Infotech and the Law: When it comes to paying interest, govt. fails fairness test

Richard Rector

Now and then, long-standing legal principles are overtaken ? for good reason ? by competing principles that better match our evolving standards of justice. In contract law, for example, no one today would seriously dispute the idea that a duty of good faith and fair dealing is implicit in all contracts. Yet the concept was foreign to many contracting parties just 40 years ago.

In the area of government contracts, an emerging principle over the years has been that the government is bound by its contract just as a private person is. In other words, when the government enters the marketplace and seeks to enforce its contractual rights, it is subject to the same rules that apply to individuals in commercial transactions.

Recognizing this principle has made government contracting more predictable and fair. It also has further eroded the competing principle of sovereign immunity, which is the archaic concept, adopted from English common law, that the king can do no wrong.

In the United States, the doctrine of sovereign immunity means the government cannot be sued without its consent. Wisely, Congress has provided such consent in numerous circumstances over the years, progressively relaxing the doctrine in recognition of the government's expanding role in modern commerce.

Yet there are hardened vestiges of sovereign immunity remaining within our legal system. For instance, it is a long-standing rule of government contracts that interest does not run on a claim against the government without specific contractual or statutory consent.

Fortunately, Congress has consented to the payment of interest in certain situations. For example, through the Contract Disputes Act of 1978, interest on contract claims is authorized from the date of a claim's submission. Similarly, through the Prompt Payment Act of 1983, Congress authorized interest on the government's late payment of contract invoices.

Nonetheless, there remain situations in which the interest prohibition deprives contractors of a fair recovery for breach of contract. For instance, if the government improperly, or even willfully, withholds progress payments, such breach typically is not compensable by the payment of money damages ? that is, interest on the withheld amounts.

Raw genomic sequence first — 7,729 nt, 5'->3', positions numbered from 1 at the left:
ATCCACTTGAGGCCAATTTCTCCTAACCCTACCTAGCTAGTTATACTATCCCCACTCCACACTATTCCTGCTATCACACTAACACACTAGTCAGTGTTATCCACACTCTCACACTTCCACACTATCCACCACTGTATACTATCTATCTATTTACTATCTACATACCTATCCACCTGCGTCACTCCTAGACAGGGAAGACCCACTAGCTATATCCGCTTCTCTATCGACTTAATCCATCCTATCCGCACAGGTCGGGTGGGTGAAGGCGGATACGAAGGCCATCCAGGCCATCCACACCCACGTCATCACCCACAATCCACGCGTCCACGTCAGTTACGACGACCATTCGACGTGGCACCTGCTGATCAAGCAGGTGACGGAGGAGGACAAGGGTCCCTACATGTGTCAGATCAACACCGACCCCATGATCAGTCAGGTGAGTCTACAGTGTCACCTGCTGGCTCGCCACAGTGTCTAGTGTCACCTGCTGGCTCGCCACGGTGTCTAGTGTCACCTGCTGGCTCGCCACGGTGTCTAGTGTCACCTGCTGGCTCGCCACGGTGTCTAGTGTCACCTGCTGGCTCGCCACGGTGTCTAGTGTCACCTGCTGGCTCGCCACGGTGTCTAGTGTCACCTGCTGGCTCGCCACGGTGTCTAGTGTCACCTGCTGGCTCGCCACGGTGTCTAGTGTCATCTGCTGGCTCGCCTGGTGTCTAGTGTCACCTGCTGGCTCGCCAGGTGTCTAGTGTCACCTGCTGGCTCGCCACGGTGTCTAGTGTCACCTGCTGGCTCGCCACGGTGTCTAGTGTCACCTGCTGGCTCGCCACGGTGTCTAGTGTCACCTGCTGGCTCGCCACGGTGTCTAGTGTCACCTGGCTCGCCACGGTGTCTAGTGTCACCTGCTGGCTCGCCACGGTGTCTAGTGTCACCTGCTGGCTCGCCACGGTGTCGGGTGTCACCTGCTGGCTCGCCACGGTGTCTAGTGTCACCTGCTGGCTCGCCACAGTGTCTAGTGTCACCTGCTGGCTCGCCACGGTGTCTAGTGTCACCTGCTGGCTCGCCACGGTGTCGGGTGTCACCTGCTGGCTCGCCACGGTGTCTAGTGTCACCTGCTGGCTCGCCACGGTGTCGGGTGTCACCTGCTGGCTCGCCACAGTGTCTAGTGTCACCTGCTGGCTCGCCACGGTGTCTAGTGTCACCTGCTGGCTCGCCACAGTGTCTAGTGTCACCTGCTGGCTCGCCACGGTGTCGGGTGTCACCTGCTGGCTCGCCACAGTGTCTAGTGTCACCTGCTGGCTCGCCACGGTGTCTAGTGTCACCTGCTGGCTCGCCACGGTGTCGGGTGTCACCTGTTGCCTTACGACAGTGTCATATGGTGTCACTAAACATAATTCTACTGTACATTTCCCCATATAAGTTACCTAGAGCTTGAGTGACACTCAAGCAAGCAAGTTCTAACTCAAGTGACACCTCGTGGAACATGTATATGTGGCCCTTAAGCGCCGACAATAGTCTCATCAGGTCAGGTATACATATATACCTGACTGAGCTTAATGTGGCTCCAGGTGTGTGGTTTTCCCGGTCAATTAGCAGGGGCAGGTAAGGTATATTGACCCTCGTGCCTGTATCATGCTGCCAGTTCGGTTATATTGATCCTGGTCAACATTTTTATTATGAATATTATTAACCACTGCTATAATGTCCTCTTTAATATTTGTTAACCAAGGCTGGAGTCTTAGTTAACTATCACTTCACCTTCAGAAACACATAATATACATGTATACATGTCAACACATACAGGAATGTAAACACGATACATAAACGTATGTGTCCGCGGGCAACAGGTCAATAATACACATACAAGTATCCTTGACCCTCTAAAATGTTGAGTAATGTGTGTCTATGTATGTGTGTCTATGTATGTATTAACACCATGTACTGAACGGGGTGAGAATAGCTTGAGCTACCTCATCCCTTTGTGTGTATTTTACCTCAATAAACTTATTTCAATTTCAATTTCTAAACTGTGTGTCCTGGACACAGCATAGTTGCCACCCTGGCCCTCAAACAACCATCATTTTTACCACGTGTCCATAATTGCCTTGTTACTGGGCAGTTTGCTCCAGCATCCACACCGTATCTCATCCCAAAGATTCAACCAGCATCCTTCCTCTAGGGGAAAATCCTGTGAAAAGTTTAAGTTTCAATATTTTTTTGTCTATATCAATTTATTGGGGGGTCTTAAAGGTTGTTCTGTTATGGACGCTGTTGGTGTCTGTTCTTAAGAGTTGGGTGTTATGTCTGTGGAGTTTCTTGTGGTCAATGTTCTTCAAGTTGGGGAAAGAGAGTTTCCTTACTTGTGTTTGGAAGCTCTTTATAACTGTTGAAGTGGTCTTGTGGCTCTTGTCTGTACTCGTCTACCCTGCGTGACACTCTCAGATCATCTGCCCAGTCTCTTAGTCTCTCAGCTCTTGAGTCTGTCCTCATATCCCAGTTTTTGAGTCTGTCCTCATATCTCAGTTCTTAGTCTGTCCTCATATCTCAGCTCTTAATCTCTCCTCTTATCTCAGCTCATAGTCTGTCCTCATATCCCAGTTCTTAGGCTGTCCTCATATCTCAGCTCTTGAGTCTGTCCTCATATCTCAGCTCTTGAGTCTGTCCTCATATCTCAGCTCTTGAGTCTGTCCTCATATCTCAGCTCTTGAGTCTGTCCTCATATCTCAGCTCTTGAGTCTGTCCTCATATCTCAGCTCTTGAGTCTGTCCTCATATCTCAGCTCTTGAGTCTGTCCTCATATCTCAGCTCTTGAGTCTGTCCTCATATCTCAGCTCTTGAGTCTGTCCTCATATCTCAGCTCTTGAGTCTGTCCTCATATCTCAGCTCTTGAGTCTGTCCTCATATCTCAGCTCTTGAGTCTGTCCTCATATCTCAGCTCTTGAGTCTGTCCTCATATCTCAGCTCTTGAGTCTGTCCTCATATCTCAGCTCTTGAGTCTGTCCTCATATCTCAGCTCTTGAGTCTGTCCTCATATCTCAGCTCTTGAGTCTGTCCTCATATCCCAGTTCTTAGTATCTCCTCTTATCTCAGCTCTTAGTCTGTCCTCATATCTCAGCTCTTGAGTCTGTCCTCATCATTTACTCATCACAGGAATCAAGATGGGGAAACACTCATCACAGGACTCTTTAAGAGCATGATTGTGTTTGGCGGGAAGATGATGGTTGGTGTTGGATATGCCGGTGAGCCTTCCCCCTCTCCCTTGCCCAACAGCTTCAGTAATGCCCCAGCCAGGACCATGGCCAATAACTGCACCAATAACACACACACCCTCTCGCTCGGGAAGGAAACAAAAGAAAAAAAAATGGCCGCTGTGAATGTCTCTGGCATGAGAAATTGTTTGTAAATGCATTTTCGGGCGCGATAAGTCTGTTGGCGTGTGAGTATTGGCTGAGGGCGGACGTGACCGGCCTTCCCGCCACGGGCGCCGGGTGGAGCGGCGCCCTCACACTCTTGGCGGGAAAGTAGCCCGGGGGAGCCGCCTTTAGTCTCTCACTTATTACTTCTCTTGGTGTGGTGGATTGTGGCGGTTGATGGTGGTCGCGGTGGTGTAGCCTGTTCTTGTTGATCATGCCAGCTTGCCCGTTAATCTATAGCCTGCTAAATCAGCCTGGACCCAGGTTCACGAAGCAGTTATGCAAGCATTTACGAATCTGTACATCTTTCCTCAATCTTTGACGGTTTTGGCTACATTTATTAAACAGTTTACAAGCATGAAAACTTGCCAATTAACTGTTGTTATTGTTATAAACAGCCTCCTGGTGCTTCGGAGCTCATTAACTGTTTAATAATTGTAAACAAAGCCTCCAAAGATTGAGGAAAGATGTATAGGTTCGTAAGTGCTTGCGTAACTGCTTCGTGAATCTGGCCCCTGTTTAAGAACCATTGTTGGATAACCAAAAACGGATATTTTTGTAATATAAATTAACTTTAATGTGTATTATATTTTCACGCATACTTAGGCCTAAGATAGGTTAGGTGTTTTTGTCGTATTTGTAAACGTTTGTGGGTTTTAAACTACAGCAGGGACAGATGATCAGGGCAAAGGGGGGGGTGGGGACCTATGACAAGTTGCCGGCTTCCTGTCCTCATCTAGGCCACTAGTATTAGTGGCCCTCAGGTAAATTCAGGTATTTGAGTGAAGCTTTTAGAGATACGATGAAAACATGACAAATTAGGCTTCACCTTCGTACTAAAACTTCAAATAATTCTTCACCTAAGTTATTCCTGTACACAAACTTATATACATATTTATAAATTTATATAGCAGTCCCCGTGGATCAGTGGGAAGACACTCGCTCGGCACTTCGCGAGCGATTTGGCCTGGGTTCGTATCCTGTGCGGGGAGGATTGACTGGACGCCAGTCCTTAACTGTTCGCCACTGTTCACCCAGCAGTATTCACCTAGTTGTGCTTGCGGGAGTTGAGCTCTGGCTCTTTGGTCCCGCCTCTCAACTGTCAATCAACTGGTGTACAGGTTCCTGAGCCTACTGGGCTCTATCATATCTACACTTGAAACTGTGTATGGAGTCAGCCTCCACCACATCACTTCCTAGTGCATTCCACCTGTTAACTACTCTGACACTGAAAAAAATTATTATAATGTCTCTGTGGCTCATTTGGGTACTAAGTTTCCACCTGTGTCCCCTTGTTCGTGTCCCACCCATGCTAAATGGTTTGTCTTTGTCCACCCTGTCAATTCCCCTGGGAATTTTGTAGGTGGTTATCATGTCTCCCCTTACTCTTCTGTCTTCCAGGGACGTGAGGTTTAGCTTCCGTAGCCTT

The courts and boards of contract appeals have often recognized the inequity of this prohibition, but they are required to follow it. This was illustrated recently in one of the Winstar-related cases at the Court of Federal Claims, Suess v. United States (Fed. Cl. No. 90-981C, April 1, 2002).

In that case, the court held that a former Oregon thrift was entitled to damages of approximately $35 million for the government's breach of contract in 1990. Nonetheless, because the court could not award interest on that amount, it concluded that the award was grossly inadequate.

The court candidly remarked: "This represents one of those gaps in our nation's system of the rule of law. Our great Constitution's framers were men of extraordinary vision. They understood that while a framework for the protection of rights under law had been established in 1789, its complete fulfillment was an ongoing project for the ages. Through statute and executive action, our nation has moved toward that goal. This is a case where the movement should continue through the legislative process."

It's time to overhaul the outdated rules on recovery of interest in government contracts. When the government breaches a contract, it should foot the entire bill just like any commercial entity, and the contractor should be made whole. Justice, and our system of law, deserve no less.

Richard Rector is a partner in the Government Contracts practice of Piper Rudnick LLP in Washington. His e-mail address is

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